Social Attitudes and Psychophysical Measurement

Social Attitudes and Psychophysical Measurement

Social Attitudes and Psychophysical Measurement

Social Attitudes and Psychophysical Measurement

Excerpt

Can the knowledge we have gained in sensory psychophysics be applied to the realm of social attitude assessment? This question comes to mind only because sensory psychophysics, in comparison with social attitude theory, is so advanced that it is likely to be profitable when ideas of the former are made use of in the latter. However, whereas sensory psychophysics is based on the study of subjective magnitude in relation to physical magnitude, social psychophysics is divested of any prior measured physical correlate. Accordingly, turning to sensory psychophysics, the question of where to find a prototype theory not restricted to psychophysical settings and able to incorporate non-metric stimulation is promptly raised. What really is desired then is a comprehensive theory of sensation. How close has psychophysics come to this goal?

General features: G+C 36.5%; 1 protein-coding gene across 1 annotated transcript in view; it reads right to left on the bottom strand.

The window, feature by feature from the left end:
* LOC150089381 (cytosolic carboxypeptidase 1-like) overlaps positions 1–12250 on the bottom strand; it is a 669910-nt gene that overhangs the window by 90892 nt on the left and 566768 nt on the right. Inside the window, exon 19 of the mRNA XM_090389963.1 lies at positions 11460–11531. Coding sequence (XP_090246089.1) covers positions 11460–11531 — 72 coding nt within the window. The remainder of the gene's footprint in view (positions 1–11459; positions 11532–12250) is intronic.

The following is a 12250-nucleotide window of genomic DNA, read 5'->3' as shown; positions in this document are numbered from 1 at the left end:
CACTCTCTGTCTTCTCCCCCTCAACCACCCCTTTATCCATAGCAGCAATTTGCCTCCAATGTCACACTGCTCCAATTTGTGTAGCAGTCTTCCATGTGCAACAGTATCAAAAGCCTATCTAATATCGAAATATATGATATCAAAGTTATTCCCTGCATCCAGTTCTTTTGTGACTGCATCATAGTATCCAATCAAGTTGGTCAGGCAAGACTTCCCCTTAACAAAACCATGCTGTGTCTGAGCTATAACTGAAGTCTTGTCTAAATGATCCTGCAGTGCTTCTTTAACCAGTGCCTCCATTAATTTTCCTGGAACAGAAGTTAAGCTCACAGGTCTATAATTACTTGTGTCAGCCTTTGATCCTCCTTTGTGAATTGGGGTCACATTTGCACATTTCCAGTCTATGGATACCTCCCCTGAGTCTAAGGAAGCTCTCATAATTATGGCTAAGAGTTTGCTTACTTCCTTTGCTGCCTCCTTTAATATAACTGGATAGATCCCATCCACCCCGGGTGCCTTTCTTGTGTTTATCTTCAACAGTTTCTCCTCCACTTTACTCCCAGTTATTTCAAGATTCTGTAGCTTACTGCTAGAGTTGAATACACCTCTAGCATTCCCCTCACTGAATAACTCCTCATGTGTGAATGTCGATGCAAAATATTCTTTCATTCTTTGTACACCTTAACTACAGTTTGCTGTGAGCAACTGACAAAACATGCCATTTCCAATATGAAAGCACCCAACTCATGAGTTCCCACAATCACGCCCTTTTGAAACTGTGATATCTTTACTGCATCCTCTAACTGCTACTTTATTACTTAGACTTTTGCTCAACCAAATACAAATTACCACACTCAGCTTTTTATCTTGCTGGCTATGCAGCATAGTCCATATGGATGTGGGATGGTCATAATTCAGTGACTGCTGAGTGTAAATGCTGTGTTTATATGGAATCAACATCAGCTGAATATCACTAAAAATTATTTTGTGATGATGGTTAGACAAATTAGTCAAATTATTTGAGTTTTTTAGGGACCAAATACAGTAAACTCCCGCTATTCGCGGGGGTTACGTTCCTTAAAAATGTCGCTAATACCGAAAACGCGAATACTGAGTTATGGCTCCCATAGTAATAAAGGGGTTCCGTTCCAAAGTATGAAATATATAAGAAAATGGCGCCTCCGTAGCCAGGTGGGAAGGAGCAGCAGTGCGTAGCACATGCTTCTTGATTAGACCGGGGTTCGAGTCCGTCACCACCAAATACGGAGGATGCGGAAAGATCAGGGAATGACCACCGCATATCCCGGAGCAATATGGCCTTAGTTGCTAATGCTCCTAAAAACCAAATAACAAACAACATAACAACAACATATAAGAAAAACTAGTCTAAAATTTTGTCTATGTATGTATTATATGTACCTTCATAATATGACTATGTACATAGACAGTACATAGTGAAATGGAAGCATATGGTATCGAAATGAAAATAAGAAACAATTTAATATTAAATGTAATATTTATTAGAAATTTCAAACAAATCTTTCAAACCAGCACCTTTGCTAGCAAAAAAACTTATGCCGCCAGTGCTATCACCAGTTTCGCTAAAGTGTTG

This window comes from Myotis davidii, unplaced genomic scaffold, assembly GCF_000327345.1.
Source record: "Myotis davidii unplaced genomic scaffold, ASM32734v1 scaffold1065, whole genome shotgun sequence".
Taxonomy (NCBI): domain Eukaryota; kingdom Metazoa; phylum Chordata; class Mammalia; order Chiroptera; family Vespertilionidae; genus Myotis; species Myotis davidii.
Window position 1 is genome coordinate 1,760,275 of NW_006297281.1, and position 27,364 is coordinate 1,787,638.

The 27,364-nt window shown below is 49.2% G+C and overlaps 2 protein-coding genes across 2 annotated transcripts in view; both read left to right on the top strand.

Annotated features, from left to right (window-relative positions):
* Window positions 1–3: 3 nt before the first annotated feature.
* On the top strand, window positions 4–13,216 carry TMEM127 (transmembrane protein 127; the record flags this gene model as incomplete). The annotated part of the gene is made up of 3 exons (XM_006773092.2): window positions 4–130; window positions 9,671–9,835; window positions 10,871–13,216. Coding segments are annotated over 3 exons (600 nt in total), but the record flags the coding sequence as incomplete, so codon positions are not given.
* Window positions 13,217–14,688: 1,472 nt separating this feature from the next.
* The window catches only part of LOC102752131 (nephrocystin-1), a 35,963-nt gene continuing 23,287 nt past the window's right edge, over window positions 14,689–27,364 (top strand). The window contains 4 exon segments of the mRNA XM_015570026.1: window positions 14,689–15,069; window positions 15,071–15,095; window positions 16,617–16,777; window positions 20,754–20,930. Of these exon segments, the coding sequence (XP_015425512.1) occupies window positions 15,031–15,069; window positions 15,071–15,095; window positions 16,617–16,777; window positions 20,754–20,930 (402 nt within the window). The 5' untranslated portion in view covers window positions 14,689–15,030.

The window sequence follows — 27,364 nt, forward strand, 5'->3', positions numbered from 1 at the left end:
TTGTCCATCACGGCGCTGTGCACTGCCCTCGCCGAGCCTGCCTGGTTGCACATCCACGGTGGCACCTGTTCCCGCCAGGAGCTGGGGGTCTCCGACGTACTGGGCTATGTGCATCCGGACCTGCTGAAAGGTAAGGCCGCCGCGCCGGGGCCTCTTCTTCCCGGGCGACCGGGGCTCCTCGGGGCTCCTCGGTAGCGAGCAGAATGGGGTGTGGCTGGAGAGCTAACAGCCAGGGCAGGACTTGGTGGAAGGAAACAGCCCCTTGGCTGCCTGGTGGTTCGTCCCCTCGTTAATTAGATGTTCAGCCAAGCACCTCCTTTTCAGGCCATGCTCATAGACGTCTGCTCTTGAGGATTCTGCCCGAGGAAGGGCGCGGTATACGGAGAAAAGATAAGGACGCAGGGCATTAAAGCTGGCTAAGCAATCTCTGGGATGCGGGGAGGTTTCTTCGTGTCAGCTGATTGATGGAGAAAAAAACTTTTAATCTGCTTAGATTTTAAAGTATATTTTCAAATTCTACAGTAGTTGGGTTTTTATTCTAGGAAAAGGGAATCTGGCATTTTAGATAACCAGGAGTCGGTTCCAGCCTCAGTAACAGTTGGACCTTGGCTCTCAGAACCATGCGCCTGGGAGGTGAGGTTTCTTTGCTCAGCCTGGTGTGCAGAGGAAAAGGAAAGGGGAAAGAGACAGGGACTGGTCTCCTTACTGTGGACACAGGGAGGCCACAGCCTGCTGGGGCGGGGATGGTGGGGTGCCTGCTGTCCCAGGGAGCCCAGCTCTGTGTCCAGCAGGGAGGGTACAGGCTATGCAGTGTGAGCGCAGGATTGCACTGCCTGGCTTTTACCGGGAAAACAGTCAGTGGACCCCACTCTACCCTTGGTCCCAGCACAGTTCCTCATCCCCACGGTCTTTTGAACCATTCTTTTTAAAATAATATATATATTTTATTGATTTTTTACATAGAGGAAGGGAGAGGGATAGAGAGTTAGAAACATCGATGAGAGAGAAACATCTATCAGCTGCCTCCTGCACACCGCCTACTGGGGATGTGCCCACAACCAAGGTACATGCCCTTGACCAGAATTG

An answer to this question can be attempted along two lines. One method is to collect all unsuperseded psychophysical theories that have been proposed during the course of the discipline and to inspect them one by one to determine whether their claim is appropriate for forming a comprehensive theory, and whether that which they claim is justified. This, however, presupposes a rather firm idea of how this comprehensive theory of sensation ought to look. Obviously, the existence of such a firm idea is equivalent to a comprehensive theory, and thus the effort of searching for possible candidates for that theory is totally beside the point.

Another way of tackling the problem is this: It can be argued that the various approaches of contemporary psychophysics all touch upon important aspects of the object under study, regardless of how narrow their views or how limited their explanatory power. Together they form a considerable body of knowledge, the synopsis of which defines what we know about sensation and sensational pro-

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